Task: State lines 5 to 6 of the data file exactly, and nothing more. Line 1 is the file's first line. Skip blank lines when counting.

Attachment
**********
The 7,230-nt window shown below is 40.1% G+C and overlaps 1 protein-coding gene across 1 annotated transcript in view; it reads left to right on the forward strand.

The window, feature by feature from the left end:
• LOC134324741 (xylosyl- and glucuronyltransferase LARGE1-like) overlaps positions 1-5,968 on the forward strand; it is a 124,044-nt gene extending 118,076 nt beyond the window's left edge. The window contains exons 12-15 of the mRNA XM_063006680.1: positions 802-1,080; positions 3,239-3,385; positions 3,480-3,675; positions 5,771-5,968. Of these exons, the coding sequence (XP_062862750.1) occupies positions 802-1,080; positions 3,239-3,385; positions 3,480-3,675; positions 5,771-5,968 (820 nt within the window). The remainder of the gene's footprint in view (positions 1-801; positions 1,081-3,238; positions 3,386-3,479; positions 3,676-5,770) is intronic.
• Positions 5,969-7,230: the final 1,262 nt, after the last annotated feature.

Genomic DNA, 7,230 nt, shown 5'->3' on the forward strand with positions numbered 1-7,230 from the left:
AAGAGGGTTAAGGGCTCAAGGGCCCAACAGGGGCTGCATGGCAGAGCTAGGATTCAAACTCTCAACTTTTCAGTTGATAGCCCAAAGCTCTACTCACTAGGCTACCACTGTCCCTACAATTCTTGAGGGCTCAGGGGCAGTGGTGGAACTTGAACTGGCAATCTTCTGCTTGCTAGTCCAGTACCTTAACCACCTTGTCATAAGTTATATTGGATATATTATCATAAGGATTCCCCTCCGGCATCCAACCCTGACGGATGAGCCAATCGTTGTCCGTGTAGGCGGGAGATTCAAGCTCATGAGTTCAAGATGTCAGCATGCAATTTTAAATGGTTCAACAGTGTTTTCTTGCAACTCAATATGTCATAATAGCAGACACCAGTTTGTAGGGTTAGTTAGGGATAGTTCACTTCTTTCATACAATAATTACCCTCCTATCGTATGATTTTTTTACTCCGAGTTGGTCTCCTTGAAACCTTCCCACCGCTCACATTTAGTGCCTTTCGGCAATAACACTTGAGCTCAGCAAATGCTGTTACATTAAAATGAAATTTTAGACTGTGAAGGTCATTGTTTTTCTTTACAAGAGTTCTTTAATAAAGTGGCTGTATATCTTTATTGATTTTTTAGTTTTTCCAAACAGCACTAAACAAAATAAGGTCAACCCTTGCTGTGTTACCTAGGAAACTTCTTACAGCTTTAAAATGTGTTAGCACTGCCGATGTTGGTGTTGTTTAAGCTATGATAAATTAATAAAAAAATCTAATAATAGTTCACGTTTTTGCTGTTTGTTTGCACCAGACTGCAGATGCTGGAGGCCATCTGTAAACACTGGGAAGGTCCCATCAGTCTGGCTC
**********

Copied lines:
Genomic DNA, 7,230 nt, shown 5'->3' on the forward strand with positions numbered 1-7,230 from the left:
AAGAGGGTTAAGGGCTCAAGGGCCCAACAGGGGCTGCATGGCAGAGCTAGGATTCAAACTCTCAACTTTTCAGTTGATAGCCCAAAGCTCTACTCACTAGGCTACCACTGTCCCTACAATTCTTGAGGGCTCAGGGGCAGTGGTGGAACTTGAACTGGCAATCTTCTGCTTGCTAGTCCAGTACCTTAACCACCTTGTCATAAGTTATATTGGATATATTATCATAAGGATTCCCCTCCGGCATCCAACCCTGACGGATGAGCCAATCGTTGTCCGTGTAGGCGGGAGATTCAAGCTCATGAGTTCAAGATGTCAGCATGCAATTTTAAATGGTTCAACAGTGTTTTCTTGCAACTCAATATGTCATAATAGCAGACACCAGTTTGTAGGGTTAGTTAGGGATAGTTCACTTCTTTCATACAATAATTACCCTCCTATCGTATGATTTTTTTACTCCGAGTTGGTCTCCTTGAAACCTTCCCACCGCTCACATTTAGTGCCTTTCGGCAATAACACTTGAGCTCAGCAAATGCTGTTACATTAAAATGAAATTTTAGACTGTGAAGGTCATTGTTTTTCTTTACAAGAGTTCTTTAATAAAGTGGCTGTATATCTTTATTGATTTTTTAGTTTTTCCAAACAGCACTAAACAAAATAAGGTCAACCCTTGCTGTGTTACCTAGGAAACTTCTTACAGCTTTAAAATGTGTTAGCACTGCCGATGTTGGTGTTGTTTAAGCTATGATAAATTAATAAAAAAATCTAATAATAGTTCACGTTTTTGCTGTTTGTTTGCACCAGACTGCAGATGCTGGAGGCCATCTGTAAACACTGGGAAGGTCCCATCAGTCTGGCTC